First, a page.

Wednesday, 19 September 2018

The Bert and Ernie Homosexuality Debate Rages On

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The debate over the sexuality of beloved Sesame Street characters Bert and Ernie rages on despite a statement by Sesame Street released in 2011 in which the television show officially deemed the two characters “asexual.”

In 2011, following the New York State Legislature’s passage of the Marriage Equality Act, the LGBTQ community fiercely campaigned for Bert and Ernie to be married to one another, prompting Sesame Street to release a statement in which the show declared that the two characters are merely good friends and have never been gay. In fact, the statement scoffed at the notion of interjecting sexuality and controversy into a children’s program featuring puppets, who, despite having human characteristics, are in fact puppets and, therefore, are incapable of sexuality:

Bert and Ernie are best friends. They were created to teach preschoolers that people can be good friends with those who are very different from themselves. Even though they are identified as male characters and possess many human traits and characteristics (as most Sesame Street Muppets™ do), they remain puppets, and do not have a sexual orientation.

Fast forward to September 18, 2018, when the debate was sadly resurrected by Mark Saltzman, a longtime writer for Sesame Street. Saltzman contends that Bert and Ernie are gay and were written that way purposefully, as the characters were based on his own relationship with Arnold Glassman, an award-winning documentary film editor.

In an interview with Qeerty, Saltzman said that those close to him knew of the parallels between Bert and Ernie and Saltzman and Glassman, claiming he personally identified more with Ernie than Bert.

“I look more Bert-ish. And Arnie as a film editor — if you thought of Bert with a job in the world, wouldn’t that be perfect? Bert with his paperclips and organisation?” he said. “And I was the jokester. So, it was the Bert and Ernie relationship, and I was already with Arnie when I came to Sesame Street.”

“So I don’t think I’d know how else to write them, but as a loving couple. I wrote sketches…. Arnie’s OCD would create friction with how chaotic I was. And that’s the Bert and Ernie dynamic,” he added.

Saltzman’s interview compelled Sesame Street to retweet its 2011 statement on Tuesday, reiterating once again that Bert and Ernie are not homosexual and do not have a sexual orientation.

Frank Oz, the man who actually created the Bert character, has also come forward to affirm that Bert was never created to be a gay character.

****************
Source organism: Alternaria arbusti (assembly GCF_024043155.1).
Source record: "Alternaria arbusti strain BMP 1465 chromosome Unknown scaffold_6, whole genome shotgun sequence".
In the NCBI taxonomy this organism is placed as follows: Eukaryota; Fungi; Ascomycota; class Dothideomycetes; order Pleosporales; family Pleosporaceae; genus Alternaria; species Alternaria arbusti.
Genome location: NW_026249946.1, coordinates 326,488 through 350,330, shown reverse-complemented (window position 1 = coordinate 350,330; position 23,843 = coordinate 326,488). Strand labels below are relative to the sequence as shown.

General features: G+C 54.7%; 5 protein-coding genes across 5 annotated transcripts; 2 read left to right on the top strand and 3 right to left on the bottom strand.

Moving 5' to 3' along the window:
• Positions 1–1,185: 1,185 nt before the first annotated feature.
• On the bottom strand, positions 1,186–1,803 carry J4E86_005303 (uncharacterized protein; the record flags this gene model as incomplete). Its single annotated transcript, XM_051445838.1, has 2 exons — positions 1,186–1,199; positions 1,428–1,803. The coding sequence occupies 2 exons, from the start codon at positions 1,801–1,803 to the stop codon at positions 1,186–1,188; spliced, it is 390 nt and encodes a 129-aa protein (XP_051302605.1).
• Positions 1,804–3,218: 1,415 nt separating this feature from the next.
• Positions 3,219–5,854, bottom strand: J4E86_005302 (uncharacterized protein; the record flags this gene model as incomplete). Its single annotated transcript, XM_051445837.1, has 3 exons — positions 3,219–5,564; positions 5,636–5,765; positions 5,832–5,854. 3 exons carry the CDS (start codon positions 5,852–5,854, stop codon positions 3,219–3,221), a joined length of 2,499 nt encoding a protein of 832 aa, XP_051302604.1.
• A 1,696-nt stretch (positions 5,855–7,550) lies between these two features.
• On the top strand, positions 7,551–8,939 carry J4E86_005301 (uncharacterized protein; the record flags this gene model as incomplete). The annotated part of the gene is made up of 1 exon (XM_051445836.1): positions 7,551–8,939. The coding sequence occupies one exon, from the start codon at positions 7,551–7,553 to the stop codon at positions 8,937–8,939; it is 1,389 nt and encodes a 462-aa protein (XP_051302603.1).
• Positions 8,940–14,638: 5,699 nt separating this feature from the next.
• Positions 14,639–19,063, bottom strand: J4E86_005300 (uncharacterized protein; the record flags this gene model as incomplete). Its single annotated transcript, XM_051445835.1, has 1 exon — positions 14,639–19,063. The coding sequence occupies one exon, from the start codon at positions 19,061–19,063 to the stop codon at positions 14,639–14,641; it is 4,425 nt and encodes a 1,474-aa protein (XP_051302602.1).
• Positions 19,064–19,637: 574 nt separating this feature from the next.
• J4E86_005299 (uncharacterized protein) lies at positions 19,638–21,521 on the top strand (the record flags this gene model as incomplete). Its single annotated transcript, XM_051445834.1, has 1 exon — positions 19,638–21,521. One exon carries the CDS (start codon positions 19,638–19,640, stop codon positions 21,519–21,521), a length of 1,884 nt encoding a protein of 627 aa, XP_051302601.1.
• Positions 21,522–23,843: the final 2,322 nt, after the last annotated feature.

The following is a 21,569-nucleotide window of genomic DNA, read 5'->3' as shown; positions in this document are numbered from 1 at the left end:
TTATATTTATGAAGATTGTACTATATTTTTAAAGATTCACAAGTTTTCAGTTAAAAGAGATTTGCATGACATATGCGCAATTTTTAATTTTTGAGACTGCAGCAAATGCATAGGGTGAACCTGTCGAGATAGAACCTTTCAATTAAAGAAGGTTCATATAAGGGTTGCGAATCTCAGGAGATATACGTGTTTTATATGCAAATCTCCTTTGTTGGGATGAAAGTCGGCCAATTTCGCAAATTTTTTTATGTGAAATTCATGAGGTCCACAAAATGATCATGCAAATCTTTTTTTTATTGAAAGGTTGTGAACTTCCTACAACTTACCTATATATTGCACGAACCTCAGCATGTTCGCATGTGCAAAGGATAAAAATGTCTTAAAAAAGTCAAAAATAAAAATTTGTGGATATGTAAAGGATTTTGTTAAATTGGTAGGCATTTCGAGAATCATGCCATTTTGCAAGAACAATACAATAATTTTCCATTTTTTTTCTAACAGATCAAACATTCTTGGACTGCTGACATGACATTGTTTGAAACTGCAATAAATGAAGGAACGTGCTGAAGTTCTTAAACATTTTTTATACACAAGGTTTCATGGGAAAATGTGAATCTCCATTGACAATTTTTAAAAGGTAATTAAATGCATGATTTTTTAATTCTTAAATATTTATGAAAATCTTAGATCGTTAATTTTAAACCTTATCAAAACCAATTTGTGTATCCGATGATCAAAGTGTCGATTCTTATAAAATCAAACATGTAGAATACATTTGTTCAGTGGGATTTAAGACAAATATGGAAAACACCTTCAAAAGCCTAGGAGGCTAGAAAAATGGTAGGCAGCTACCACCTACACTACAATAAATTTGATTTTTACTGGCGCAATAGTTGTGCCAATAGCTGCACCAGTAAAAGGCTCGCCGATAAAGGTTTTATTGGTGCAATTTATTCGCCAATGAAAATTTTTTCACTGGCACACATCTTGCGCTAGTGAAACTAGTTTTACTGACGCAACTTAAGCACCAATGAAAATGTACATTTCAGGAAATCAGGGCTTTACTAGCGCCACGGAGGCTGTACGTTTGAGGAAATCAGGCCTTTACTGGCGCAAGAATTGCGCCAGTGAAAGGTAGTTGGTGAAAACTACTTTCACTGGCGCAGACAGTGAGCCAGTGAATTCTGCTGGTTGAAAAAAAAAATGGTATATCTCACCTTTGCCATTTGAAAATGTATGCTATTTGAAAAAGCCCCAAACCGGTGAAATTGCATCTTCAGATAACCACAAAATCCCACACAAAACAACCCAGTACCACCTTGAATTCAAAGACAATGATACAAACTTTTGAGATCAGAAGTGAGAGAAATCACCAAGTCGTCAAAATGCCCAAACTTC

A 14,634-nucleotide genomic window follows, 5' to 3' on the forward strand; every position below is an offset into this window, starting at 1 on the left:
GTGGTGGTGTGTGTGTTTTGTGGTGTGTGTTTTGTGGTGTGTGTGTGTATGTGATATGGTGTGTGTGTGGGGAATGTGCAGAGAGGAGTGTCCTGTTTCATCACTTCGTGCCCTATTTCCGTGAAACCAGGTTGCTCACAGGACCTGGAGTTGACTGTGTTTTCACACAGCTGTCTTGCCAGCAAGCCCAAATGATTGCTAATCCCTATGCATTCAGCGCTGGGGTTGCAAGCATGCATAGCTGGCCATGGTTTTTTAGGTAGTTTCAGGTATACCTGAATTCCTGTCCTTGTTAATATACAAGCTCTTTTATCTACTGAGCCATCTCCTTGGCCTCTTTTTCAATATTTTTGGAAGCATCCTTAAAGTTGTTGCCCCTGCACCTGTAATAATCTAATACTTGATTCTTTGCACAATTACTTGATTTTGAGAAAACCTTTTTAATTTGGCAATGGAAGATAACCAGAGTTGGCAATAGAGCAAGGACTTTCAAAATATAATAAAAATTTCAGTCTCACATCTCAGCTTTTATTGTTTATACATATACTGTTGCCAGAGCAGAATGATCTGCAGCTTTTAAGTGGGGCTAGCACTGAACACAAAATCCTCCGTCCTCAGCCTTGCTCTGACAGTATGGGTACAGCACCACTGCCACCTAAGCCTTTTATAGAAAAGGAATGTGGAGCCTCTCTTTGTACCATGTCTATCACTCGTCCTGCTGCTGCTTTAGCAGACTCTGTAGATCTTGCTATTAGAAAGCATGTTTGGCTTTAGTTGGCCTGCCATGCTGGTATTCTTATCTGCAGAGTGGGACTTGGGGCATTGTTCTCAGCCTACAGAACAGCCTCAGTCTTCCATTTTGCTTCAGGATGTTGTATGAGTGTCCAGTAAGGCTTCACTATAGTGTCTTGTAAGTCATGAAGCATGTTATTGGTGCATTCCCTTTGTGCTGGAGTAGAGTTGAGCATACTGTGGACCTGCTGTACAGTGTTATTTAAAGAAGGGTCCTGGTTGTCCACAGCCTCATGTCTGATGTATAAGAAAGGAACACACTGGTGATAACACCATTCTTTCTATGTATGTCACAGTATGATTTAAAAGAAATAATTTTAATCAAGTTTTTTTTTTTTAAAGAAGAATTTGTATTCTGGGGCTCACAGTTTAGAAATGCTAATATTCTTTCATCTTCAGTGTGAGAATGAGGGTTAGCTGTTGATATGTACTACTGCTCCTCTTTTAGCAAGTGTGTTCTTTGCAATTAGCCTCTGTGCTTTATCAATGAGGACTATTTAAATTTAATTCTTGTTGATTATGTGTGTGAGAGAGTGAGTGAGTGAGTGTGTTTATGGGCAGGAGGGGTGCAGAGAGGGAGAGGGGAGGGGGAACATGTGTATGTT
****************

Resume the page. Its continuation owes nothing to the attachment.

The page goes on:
“I created Bert,” says Frank Oz. “I know what and who he is." And that isn't gay.

Oz, best remembered for his work as the puppetmaster for the Yoda character in two of the original three Star Wars films, took to his Twitter account to reiterate his statement and to criticize the incessant need to sexualize Bert and Ernie.

“It seems Mr. Mark Saltzman was asked if Bert & Ernie are gay. It’s fine that he feels they are. They’re not, of course. But why that question? Does it really matter?” he tweeted. “Why the need to define people as only gay? There’s much more to a human being than just straightness or gayness.”

Predictably, Oz’s tweets were met with animosity by the LGBTQ community,  who accused him of shaming them for attempting to see themselves in the Sesame Street characters.

"Why the need to define people as gay? Uh, because we exist. I’m gay. 100% gay,” said one follower. "Always have been, always will be. I’ve known since I was 7, and was told what the word meant. Yes, there are a lot of bi and pan people out there, but there are also A LOT of gay people.”

"You may have created him, but you don’t seem to realize or appreciate what he meant to thousands of little boys growing up,” wrote another. "You digging in your heels (and wrongly conflating romantic orientation with sexual orientation) with what seems like disgust is abjectly disappointing.”

Oz responded to the accusations with common sense: “The answer to ‘Why is heterosexuality obvious’, is that I’m only writing about a character I created and know. I’m not writing about all people."

In other words, he created and wrote for the character and therefore knows Bert better than anyone else. Makes sense.

He added, "As I’ve written, it pleases me that people see themselves and others positively in those characters.”

But ultimately, Bert was not created to be a gay character and was never written as such.

Despite his reasonable approach to the debate, it’s unlikely that his words will conciliate anyone in the LGBT community.

Image: See-ming Lee via flickr

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